El Nido Heaven
El Nido really is a magical place. From its ageless towering marble cliffs to its white sandy beaches with crystal clear water, many refer to it as paradise. There are over 50 beaches to discover, so many in fact that sometimes you feel as if you are on your own secluded private beach. You will also find enchanting lagoons with tranquil turquoise-green water, caves that can take you to hidden beaches, and a very diverse variety of wildlife.
My original plan for the Philippines was to spend a week on Boracay island and then head back to the south east Asian mainland. Charles, the guy I credit with showing me the light on how to get a 'cheap' round-the-world ticket, just happened to be traveling in the Philippines around the same time and told me that I must go to El Nido. As if that was not enough, a few people that I met in Boracay have been to El Nido and everyone said it was amazing. Armed with detailed guidance from Charles on how to get there and where to stay, I decided to give it a shot.
Getting To El Nido
Located at the north tip of Palawan island, which by itself is known as 'the last frontier of the Philippines', the village of El Nido is not an easy one to get to, making it a far more relaxed, authentic Filipino experience as opposed to western party atmosphere of Boracay. The travel experience deserves a separate post and for now it suffices to say that it was quite a journey from Puerto Princesa, the main town on Palawan island, where I stopped for a couple of days checking out the Underground River.
Running Into Jamie
Jamie, an English lad I met on Boracay, decided to come to El Nido as well, but he chose to take a ferry that took a few days to reach Puerto Princesa and I did not think I would see him again. To my surprise, I saw him at the Fort Wally's shuttle van company bus station, boarding another van to El Nido. We exchanged greetings, but then again did not think we would see each other again after that. Instead, when I went out for dinner the first night I was in El Nido, I saw Jamie checking out the menu at the restaurant I was at. Even though we stayed in different guest houses, we ended up hanging out together for the rest of our stay. Heck, we might even meet up again somewhere in Laos or Cambodia in a month or so. It is interesting how these things work out.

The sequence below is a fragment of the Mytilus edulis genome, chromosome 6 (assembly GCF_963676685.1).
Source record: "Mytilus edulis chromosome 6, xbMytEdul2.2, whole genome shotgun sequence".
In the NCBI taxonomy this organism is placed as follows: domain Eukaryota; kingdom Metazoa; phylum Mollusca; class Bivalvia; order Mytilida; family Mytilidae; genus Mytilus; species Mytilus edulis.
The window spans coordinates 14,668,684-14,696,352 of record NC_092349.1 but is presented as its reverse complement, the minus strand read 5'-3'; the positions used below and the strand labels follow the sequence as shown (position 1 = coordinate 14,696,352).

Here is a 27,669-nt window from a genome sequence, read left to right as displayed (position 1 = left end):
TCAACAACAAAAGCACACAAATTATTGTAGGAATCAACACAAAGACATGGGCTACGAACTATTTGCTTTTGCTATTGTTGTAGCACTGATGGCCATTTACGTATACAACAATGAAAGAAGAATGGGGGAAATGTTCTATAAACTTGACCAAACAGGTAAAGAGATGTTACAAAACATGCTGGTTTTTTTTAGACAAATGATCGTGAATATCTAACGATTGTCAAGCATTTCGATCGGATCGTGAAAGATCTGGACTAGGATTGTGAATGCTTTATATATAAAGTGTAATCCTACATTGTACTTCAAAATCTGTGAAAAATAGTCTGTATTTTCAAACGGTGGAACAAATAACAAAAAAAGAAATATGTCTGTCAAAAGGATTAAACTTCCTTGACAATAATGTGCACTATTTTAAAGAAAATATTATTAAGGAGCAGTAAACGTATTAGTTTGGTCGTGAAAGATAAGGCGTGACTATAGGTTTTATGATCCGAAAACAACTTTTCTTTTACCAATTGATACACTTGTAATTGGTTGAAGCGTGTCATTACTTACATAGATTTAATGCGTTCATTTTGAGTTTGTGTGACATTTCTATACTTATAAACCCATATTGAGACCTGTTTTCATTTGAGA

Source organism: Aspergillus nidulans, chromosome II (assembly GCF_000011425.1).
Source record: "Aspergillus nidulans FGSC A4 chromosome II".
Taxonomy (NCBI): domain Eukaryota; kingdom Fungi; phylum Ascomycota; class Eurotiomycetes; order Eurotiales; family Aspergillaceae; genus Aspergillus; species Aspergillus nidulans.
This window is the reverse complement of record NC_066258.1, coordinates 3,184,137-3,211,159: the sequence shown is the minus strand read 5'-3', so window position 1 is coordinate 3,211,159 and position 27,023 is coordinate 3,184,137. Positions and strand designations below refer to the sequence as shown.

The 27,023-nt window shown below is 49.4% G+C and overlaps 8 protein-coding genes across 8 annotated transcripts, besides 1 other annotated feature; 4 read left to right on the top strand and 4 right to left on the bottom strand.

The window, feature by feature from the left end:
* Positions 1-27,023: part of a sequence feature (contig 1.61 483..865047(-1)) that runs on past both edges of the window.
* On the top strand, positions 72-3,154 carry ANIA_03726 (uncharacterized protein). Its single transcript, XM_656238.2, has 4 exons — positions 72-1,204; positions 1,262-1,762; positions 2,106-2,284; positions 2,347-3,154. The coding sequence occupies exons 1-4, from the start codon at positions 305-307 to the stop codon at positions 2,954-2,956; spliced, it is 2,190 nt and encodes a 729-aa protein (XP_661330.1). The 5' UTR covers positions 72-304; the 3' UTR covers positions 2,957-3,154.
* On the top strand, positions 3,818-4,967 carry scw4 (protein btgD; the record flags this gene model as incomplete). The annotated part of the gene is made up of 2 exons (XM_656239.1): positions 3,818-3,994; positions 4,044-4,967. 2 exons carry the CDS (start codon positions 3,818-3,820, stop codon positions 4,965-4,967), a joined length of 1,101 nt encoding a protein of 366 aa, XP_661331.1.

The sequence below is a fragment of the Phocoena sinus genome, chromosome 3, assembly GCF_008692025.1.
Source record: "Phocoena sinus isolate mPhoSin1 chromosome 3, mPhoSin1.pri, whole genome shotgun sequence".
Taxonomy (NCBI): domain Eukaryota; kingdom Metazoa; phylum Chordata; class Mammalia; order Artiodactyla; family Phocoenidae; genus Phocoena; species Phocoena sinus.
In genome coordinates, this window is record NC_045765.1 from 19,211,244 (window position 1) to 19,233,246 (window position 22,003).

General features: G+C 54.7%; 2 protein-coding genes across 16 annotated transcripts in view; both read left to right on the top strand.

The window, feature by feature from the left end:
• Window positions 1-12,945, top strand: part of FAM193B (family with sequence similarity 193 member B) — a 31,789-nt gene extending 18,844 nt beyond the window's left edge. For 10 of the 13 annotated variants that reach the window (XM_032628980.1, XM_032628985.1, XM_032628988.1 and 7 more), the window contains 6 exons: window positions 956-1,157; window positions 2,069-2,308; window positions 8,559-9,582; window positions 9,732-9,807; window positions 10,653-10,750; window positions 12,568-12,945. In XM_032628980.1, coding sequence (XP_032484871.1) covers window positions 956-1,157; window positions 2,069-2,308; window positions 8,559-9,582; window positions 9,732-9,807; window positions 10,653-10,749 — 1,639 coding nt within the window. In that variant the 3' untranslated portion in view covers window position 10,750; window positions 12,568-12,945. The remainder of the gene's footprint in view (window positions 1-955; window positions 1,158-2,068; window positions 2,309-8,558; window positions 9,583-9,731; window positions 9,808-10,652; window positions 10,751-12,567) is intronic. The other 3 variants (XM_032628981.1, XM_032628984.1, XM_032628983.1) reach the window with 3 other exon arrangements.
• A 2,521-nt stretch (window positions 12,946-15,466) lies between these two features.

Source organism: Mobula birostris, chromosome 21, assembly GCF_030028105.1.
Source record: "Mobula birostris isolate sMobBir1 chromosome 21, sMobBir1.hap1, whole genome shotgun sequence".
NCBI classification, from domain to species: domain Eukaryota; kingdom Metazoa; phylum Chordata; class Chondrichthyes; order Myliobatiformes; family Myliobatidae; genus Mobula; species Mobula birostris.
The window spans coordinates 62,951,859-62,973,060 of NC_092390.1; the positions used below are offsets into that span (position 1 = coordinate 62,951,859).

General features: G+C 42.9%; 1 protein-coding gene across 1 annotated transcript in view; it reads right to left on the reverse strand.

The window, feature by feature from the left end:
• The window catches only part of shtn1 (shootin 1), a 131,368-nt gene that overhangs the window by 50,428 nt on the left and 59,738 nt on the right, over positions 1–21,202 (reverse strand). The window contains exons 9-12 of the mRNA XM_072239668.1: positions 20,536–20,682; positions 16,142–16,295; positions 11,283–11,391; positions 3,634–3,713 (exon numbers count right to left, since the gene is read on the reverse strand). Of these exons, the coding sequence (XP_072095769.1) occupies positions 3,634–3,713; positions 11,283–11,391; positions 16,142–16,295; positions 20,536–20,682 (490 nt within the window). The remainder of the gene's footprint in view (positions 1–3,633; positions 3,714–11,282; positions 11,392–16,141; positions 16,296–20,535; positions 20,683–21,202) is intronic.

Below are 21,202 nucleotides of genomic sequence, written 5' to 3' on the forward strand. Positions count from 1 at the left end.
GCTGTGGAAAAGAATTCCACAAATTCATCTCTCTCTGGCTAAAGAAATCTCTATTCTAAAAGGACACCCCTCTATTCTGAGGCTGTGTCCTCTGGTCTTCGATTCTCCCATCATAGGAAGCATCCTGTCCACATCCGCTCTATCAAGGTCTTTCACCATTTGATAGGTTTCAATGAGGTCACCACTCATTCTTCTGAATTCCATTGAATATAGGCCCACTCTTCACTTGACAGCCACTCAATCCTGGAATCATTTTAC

Island Hopping (Tour C)With the Bacuit Archipelago islands surrounding El Nido, island hopping tours are by far the most popular activity in town. Guest houses, restaurants, random people on the beach, and even tuk tuk drivers try to sell you on them to get their commission as there are really only four tours to choose from - A, B, C, and D with fixed prices (which could be negotiated slightly based on the number of people you show up with). Jamie and I ended up choosing Tour C - the longest of the three.
We were joined by a couple from New Zealand on the boat, making for a grand total of four of us. We saw some boats with up to eight people while others had only two so the 'size' does vary. All boats leave around 9am an I watched in dismay as a bunch of them got on the way before us. It looked like it will be very crowded out there, but that could not have been farther from the truth. Once we got on our way, there was barely a boat in sight. In fact, it appeared that only two other boats were doing Tour C that day and they would usually leave soon after we arrived to each of the spots so it sure was not crowded at all.
After about an hour ride, we reached the first stop at Hidden Beach on Matinloc island where we went snorkeling. Jamie does not swim very well and, combined with the fact that his snorkel was not properly attached to his mask, he struggled through it and did not have much fun. On the other hand, I really enjoyed the view as the cliffs all around us were all shaped by wind rather than the water so they were all very sharp and distinctive form I have not seen before. Below the surface there was not much to see thou. Most fishes were swimming on their own and none of them were very big to really attract my attention.